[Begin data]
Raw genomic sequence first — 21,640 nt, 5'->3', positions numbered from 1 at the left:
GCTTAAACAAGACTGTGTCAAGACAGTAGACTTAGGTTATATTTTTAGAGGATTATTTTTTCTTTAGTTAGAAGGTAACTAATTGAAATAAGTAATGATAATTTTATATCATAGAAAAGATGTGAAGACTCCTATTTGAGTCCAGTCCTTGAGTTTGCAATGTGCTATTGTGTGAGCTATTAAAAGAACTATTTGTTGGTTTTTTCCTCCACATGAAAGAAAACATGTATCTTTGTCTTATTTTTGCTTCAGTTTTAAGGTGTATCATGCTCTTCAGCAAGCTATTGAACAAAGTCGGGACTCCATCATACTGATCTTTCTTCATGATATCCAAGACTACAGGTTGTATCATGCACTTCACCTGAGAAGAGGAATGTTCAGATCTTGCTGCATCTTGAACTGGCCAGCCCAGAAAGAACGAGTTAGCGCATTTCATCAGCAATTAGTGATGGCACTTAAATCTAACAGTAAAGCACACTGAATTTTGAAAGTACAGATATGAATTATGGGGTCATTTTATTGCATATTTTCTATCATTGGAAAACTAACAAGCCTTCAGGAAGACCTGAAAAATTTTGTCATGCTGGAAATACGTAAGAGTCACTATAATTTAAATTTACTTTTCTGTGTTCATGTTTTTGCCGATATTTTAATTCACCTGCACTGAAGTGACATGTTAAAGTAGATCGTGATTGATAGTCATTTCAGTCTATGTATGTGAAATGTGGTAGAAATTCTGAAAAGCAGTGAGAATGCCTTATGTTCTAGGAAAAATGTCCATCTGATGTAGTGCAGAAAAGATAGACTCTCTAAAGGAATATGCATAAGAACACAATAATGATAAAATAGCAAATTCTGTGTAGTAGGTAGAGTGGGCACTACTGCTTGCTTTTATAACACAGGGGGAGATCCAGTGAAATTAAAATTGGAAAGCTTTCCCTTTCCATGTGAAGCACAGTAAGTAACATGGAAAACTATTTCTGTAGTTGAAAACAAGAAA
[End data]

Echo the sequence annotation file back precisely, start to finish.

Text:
Raw genomic sequence first — 21,640 nt, 5'->3', positions numbered from 1 at the left:
GCTTAAACAAGACTGTGTCAAGACAGTAGACTTAGGTTATATTTTTAGAGGATTATTTTTTCTTTAGTTAGAAGGTAACTAATTGAAATAAGTAATGATAATTTTATATCATAGAAAAGATGTGAAGACTCCTATTTGAGTCCAGTCCTTGAGTTTGCAATGTGCTATTGTGTGAGCTATTAAAAGAACTATTTGTTGGTTTTTTCCTCCACATGAAAGAAAACATGTATCTTTGTCTTATTTTTGCTTCAGTTTTAAGGTGTATCATGCTCTTCAGCAAGCTATTGAACAAAGTCGGGACTCCATCATACTGATCTTTCTTCATGATATCCAAGACTACAGGTTGTATCATGCACTTCACCTGAGAAGAGGAATGTTCAGATCTTGCTGCATCTTGAACTGGCCAGCCCAGAAAGAACGAGTTAGCGCATTTCATCAGCAATTAGTGATGGCACTTAAATCTAACAGTAAAGCACACTGAATTTTGAAAGTACAGATATGAATTATGGGGTCATTTTATTGCATATTTTCTATCATTGGAAAACTAACAAGCCTTCAGGAAGACCTGAAAAATTTTGTCATGCTGGAAATACGTAAGAGTCACTATAATTTAAATTTACTTTTCTGTGTTCATGTTTTTGCCGATATTTTAATTCACCTGCACTGAAGTGACATGTTAAAGTAGATCGTGATTGATAGTCATTTCAGTCTATGTATGTGAAATGTGGTAGAAATTCTGAAAAGCAGTGAGAATGCCTTATGTTCTAGGAAAAATGTCCATCTGATGTAGTGCAGAAAAGATAGACTCTCTAAAGGAATATGCATAAGAACACAATAATGATAAAATAGCAAATTCTGTGTAGTAGGTAGAGTGGGCACTACTGCTTGCTTTTATAACACAGGGGGAGATCCAGTGAAATTAAAATTGGAAAGCTTTCCCTTTCCATGTGAAGCACAGTAAGTAACATGGAAAACTATTTCTGTAGTTGAAAACAAGAAA